Could you kindly help me or tell me how to proceed.

Thank you so much

 

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 Posted: Fri Jul 23rd, 2010 02:00 pm
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Edd
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Mana: 
I have never had luck with attachments either.  Always best to cut and paste.

Welcome to our forum, Christine.  You'll find our members friendly and helpful.

~Edd

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 Posted: Fri Jul 23rd, 2010 02:29 pm
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Paddy
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Mana: 
Try cut and paste into word pad or something like it, then cut and paste that into your message.

If you're lucky, the formatting won't be so spread apart, which makes it annoying to read.

Welcome.

Just a note, if you are brand new, and haven't posted before, I'd suggest taking a bit of time to comment on a few things, or read other people's work. Those of us who've been here for a long time have had a lot of experience with new members who post and run. You spend time reading and critiquing their play, and either they don't come back, or the only reason they join was to post work. It's very much a give and receive here. Because of this, if you post a play too quickly, it's unlikely to be read by man.

Paddy

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 Posted: Fri Jul 23rd, 2010 02:42 pm
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Christine Rossetti
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Mana: 
Thank you for your quick reply. I have done what you have adviced. Hope it will be okay.

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 Posted: Fri Jul 23rd, 2010 02:44 pm
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Christine Rossetti
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Mana: 
Thank you. I have read some of the posts and also the vistors comments. However as you have mentionned when I have cut and paste my work it was not good, maybe we will hard to read as you have said. Is it possible to cancel the post and do it again ? Thanks for your help.

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 Posted: Fri Jul 23rd, 2010 03:29 pm
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Edd
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Mana:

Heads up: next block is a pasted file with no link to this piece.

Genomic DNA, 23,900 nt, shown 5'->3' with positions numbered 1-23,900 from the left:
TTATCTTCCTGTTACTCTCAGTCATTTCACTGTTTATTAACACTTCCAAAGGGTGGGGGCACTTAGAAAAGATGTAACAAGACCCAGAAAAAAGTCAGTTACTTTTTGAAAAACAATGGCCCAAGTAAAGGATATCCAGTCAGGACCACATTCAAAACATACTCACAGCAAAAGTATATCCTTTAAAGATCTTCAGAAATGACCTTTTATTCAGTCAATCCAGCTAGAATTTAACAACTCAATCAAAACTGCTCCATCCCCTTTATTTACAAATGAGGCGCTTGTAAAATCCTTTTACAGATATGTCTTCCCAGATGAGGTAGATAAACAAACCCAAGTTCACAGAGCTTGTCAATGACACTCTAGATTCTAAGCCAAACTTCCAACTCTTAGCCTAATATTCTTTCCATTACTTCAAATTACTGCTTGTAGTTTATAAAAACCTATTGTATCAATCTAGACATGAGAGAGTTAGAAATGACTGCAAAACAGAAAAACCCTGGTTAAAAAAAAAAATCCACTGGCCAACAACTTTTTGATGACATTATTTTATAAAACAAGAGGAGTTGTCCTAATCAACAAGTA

Just highlight everything and hit delete on your computer and then re-paste.  It's going to be changed, but we're all used to it.  Other than that I have no other advice.

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 Posted: Sat May 25th, 2013 09:57 am
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lafseo
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Mana: 
SPAM deleted. I have forgotten how to delete the spammer. Paddy, would you take care of the culprit. Thanks. XO

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 Posted: Mon Sep 11th, 2017 04:32 am
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noviceplaywright
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As a novice playwright, I don't feel qualified to critique others' plays, nor do I ask others to critique my own, because writing and playwriting is subjective.

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 Posted: Mon Sep 11th, 2017 05:56 am
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Edd
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Novice, then who are you writing for? Yourself? The like-minded, or an audience that could be any, or all of us? Best to learn early on that theatre is a collaboration. And keep in mind that it's not about you—it about the play. Hey, you wouldn't believe how many others helped my plays appear far better than they would have otherwise. Subjective my ass. ;-) Listen to honest and caring reactions. You can critique by telling how it felt to you. That's pretty much as far as the general audience goes.